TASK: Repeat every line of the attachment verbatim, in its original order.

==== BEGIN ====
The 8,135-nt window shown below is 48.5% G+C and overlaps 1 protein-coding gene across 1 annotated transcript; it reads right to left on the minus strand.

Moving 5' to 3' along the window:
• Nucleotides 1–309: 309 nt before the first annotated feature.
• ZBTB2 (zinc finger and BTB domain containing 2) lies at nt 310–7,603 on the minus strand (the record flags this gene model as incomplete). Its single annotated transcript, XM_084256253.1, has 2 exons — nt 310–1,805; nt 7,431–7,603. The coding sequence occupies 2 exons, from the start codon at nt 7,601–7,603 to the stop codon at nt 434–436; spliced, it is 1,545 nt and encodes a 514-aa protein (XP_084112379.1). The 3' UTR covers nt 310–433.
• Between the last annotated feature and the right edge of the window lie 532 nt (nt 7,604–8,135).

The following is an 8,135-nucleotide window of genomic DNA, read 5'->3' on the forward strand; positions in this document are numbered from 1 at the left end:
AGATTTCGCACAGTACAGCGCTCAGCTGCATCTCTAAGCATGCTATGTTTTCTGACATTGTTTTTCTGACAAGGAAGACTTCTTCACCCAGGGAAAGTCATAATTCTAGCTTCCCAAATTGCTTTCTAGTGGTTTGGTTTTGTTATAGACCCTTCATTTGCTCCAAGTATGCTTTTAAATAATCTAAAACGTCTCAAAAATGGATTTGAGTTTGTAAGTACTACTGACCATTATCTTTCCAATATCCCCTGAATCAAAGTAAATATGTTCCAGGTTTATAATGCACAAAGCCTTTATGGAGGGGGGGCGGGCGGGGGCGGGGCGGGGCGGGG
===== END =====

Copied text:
The 8,135-nt window shown below is 48.5% G+C and overlaps 1 protein-coding gene across 1 annotated transcript; it reads right to left on the minus strand.

Moving 5' to 3' along the window:
• Nucleotides 1–309: 309 nt before the first annotated feature.
• ZBTB2 (zinc finger and BTB domain containing 2) lies at nt 310–7,603 on the minus strand (the record flags this gene model as incomplete). Its single annotated transcript, XM_084256253.1, has 2 exons — nt 310–1,805; nt 7,431–7,603. The coding sequence occupies 2 exons, from the start codon at nt 7,601–7,603 to the stop codon at nt 434–436; spliced, it is 1,545 nt and encodes a 514-aa protein (XP_084112379.1). The 3' UTR covers nt 310–433.
• Between the last annotated feature and the right edge of the window lie 532 nt (nt 7,604–8,135).

The following is an 8,135-nucleotide window of genomic DNA, read 5'->3' on the forward strand; positions in this document are numbered from 1 at the left end:
AGATTTCGCACAGTACAGCGCTCAGCTGCATCTCTAAGCATGCTATGTTTTCTGACATTGTTTTTCTGACAAGGAAGACTTCTTCACCCAGGGAAAGTCATAATTCTAGCTTCCCAAATTGCTTTCTAGTGGTTTGGTTTTGTTATAGACCCTTCATTTGCTCCAAGTATGCTTTTAAATAATCTAAAACGTCTCAAAAATGGATTTGAGTTTGTAAGTACTACTGACCATTATCTTTCCAATATCCCCTGAATCAAAGTAAATATGTTCCAGGTTTATAATGCACAAAGCCTTTATGGAGGGGGGGCGGGCGGGGGCGGGGCGGGGCGGGG